The Ocado share price is up 40%, can it keep rising?

The Ocado Group plc (LON:OCDO) share price has risen by 170% over the last year. Should you buy, sell, or hold?

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Shares of online grocer Ocado Group (LSE: OCDO) rose by more than 40% in early trading this morning. The rise came after the company announced a deal with US supermarket group Kroger, which has sales of $122bn per year.

The partnership will see Ocado work exclusively with Kroger in the US, where it will build up to 20 new automated warehouses. To help fund the deal, the US group will take a 5% stake in Ocado, providing £183m of fresh cash.

This is the fourth international deal announced by the FTSE 250 firm in recent months, and by far the biggest. The market is clearly excited — Ocado shares have risen by 170% since May 2017. But should savvy shareholders be buying more, or taking profits?

Success at last?

Chief executive Timothy Steiner has been promising this kind of international growth for several years. He wants investors to see the business as a technology firm, using software, robotics and artificial intelligence to run retail websites and automated warehouses.

I can see this picture. My only concern is that each new deal requires Ocado to build new warehouses. This takes a lot of time and is expensive. The company spent £160m on capital expenditure last year, and expects this figure to rise to £210m in 2018. I expect it to be even higher in 2019 and 2020.

Show me the money

As with previous deals, Ocado has provided very little information about the financial impact of the Kroger partnership.

The only partnership deal currently in full operation is with Morrisons in the UK. This generated revenue of £117.7m last year, but had operating costs of £115.1m, giving an EBITDA profit of just £2.5m. That’s a margin of just 2.3%.

Overseas contracts may be more profitable. We don’t know. But I’m not convinced this business will ever deliver the high profit margins seen elsewhere in the tech sector.

Should you buy?

Today’s £5.1bn market-cap prices the stock at 2.9 times 2019 forecast sales and 2,800 times 2019 forecast profits. I think it will be many more years before the group’s profits start to justify the current share price, even if things go well.

I’d avoid this stock at current levels and would consider selling some shares to lock in a profit.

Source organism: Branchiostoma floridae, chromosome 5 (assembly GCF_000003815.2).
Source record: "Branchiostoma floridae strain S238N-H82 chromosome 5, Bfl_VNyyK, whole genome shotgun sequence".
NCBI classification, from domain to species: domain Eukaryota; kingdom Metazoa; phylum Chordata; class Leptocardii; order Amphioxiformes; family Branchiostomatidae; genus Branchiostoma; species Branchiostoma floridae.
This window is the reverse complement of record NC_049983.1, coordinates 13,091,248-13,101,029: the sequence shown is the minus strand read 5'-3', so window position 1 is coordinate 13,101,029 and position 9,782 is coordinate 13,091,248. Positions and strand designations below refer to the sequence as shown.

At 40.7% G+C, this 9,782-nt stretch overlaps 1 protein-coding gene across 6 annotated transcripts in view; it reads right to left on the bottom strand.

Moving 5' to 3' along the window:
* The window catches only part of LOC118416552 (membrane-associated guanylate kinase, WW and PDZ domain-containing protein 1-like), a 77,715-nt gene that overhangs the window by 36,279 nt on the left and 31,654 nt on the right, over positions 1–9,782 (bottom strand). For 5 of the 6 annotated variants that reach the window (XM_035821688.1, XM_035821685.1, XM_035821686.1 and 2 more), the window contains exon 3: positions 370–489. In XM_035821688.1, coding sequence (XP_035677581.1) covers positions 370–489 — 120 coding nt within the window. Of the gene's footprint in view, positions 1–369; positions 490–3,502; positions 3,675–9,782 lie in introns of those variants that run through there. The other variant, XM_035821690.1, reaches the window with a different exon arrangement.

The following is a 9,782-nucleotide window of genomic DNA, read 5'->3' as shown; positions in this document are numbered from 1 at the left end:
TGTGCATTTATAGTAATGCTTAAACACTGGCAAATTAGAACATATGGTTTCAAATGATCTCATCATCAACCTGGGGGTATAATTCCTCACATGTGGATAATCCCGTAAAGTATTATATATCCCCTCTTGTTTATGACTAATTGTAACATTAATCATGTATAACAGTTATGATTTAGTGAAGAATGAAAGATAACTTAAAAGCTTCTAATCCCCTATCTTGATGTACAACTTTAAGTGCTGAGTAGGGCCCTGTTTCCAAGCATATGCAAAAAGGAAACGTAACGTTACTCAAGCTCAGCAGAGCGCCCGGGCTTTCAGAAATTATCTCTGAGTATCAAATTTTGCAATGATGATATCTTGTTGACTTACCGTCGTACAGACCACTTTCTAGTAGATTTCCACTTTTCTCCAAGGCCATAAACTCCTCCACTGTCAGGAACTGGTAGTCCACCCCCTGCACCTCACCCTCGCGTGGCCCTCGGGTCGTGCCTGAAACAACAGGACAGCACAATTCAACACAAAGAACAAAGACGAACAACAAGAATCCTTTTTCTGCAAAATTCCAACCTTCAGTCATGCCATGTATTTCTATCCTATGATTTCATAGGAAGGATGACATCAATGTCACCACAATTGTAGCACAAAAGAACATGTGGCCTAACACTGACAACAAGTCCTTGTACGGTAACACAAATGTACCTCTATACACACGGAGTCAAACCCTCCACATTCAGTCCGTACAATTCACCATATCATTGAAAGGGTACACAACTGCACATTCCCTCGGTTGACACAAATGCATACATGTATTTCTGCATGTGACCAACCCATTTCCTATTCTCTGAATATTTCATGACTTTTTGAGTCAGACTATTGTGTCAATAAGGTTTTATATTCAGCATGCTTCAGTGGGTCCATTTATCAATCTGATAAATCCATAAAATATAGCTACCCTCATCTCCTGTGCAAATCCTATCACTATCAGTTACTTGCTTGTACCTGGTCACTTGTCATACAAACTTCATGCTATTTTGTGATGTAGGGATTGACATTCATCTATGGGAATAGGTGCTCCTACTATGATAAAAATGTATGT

A tech stock I’d buy today

If I was looking at a tech stock to buy today, one company I’d consider is marketplace website Auto Trader Group (LSE: AUTO).

During the six months to 30 September, this business generated an operating profit of £109.6m on revenue of just £165m. That’s an operating profit margin of 66%. In comparison, Ocado achieved an operating margin of 1% last year.

One reason for this is that Auto Trader doesn’t have to invest in costly warehouses and delivery operations. Its investment is limited to web hosting, marketing and software development. The group also benefits from being the leading player in this sector. Anyone selling used cars pretty much has to advertise on Auto Trader.

This is an exceptionally profitable business, and it’s still growing. Earnings per share are expected to rise by 12% to 17.6p per share this year. This puts the shares on a forecast P/E of 21, falling to a P/E of 19 for 2019.

Although the dividend yield of 1.5% is low, I expect stronger dividend growth in future years. I’d rate this stock as a buy ahead of next month’s results.

Should you invest, the value of your investment may rise or fall and your capital is at risk. Before investing, your individual circumstances should be assessed. Consider taking independent financial advice.

Roland Head has no position in any of the shares mentioned. The Motley Fool UK has recommended Auto Trader. Views expressed on the companies mentioned in this article are those of the writer and therefore may differ from the official recommendations we make in our subscription services such as Share Advisor, Hidden Winners and Pro. Here at The Motley Fool we believe that considering a diverse range of insights makes us better investors.

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